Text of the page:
Sigmund Freud About Anxiety Disorders
Published on Wednesday, January 18th, 2012 at 10:44 pm and is filed under Psychology Tips
Sigmund Freud’ psychoanalysis: What are anxiety disorder and fear?
The first results of Sigmund Freud in psychotherapy of neuroses, depression, disorders caused him an interest in the origin of anxiety. This interest has led him (in 1890) to the assumption that the anxiety disorders experienced by many of his patients was the results of an inadequate discharge of libido.
Later, this famous psychoanalyst, Sigmund Freud has concluded that a state of increasing tension is the result of lost energy of libido. The excitation arising in situations of stress (or outside of it) transforms and manifests in anxiety neurosis. However the experience in treatment of neurosis and depression helped Sigmund Freud to understand that this interpretation of anxiety disorders and fear is incorrect. After 30 years, the great psychologist has revised his theory and concluded the following: anxiety is a function of “Id” and its purpose is to warn people of impending danger, which must be met or avoided. Anxiety allows the person to react in threatening situations by an adaptive way.
The origins of anxiety
According to the above thesis, the primary source of anxiety disorders is rooted in the inability of the newborn to cope with internal and external stimulation. Since newborns are unable to control their new world they are overflowed by a vague sense of impeding danger. This situation is a traumatic condition known as primary anxiety, which can serve as an example of the birth process.
In Sigmund Freud’s view – as a therapist – the experience of biological disunion from mother is traumatic and therefore the following situations of separation (for example, the child is left alone; he is left in darkness or finds a strangers there where he expects to see his mother) cause a reaction of anxiety. Such a feeling of extreme stress and helplessness experienced at birth, weaning, later is manifested in fear of castration. All such situations lead to increased tension and apprehension.
Types of anxiety: how do people feel anxiety?
Depending on where the threat appears for Id (from the external environment, from Ego or from Superego), psychoanalysis identifies 3 types of anxiety disorders.
Realistic anxiety. The emotional answer to the threat or the understanding of the real danger from outside (for example, dangerous animals or the final exam) is a realistic concern. It is basically a synonym for fear and can impair a person’s ability to cope effectively with hazards. Realistic anxiety subsides as soon as the threat disappears. In general, realistic anxiety helps to ensure self-preservation.
Neurotic anxiety. The emotional respond to the risk is called neurotic anxiety due to the unacceptable impulses from the It. It is based on the fear that I will be unable to control instinctual drives, especially sexual or aggressive. Anxiety in this case stems from the fear that when you do something terrible it would entail serious negative consequences.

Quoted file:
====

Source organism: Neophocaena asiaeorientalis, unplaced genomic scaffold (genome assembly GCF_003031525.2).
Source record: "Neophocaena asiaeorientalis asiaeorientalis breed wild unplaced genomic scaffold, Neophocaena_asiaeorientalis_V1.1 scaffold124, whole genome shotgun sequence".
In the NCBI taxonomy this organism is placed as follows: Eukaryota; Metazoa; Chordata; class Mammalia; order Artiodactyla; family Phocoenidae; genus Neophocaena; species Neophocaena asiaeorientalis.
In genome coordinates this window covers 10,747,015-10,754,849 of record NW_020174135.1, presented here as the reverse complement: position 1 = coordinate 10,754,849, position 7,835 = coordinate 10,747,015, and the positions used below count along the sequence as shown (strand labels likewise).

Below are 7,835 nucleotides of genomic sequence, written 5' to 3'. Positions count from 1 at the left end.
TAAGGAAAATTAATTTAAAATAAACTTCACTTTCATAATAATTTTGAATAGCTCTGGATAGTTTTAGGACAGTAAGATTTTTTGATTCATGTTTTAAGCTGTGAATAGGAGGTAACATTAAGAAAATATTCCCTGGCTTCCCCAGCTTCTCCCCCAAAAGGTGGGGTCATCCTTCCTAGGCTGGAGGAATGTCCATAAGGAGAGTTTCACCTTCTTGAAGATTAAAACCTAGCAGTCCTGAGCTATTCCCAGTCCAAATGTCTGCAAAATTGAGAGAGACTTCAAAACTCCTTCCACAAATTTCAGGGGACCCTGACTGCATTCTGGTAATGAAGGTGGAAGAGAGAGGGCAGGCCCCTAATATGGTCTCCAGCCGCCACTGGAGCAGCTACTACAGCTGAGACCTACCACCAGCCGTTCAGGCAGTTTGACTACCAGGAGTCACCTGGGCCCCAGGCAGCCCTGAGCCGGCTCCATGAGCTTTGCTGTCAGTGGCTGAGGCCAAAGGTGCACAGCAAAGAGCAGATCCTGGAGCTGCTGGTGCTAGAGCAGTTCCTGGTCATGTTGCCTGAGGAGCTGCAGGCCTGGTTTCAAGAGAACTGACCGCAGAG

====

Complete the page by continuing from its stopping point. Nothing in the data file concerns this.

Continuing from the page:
For example, a small child learns quickly that an active discharge of his libido or destructive impulses will be a threat of punishment from parents or other social actors. Neurotic anxiety is experienced as realistic because punishment usually comes from an external source. Thus the defense mechanism of I come outside in form of common concern. When instinctual impulses of It threatens to I there appears a neurotic anxiety.
Moral anxiety. When “Id” feels a threat of punishment by the Superego the resulting emotional response is called moral anxiety. The moral anxiety arises when It seeks an active expression of immoral thoughts or actions and the Superego responds with feelings of guilt, shame or self-incrimination. The moral anxiety is derived from an objective fear of parental punishment (including the fear of losing parental love) for any actions (for example, for obscene abuse or theft at the store) that violate the perfect demands of the Superego. Superego directs the behavior to the channel of acts within the moral code of the individual. The subsequent development of the Superego leads to social anxiety, which arises in connection with the threat of exclusion from the peer group due to inappropriate attitudes or actions. Later, Sigmund Freud and other psychologists and psychoanalysts have seen that moral anxiety grows into a fear of death and expectation of future retribution for past or present sins.
Social anxiety Another common form of anxiety is social anxiety. In this case, the emergence of anxiety is related to different social situations, ie those where a person needs to communicate with other people. An example of this situation is the public speaking or meeting new people. Speaking of social anxiety disorder, often use the concept of shyness or timidity.
As a result, people with social anxiety, have difficulties in school and work, in establishing friendships and intimate relationships. Furthermore, the development of social anxiety can lead to such disorders as social phobia, with some forms of which one is not even able to go outside because of fear of contact.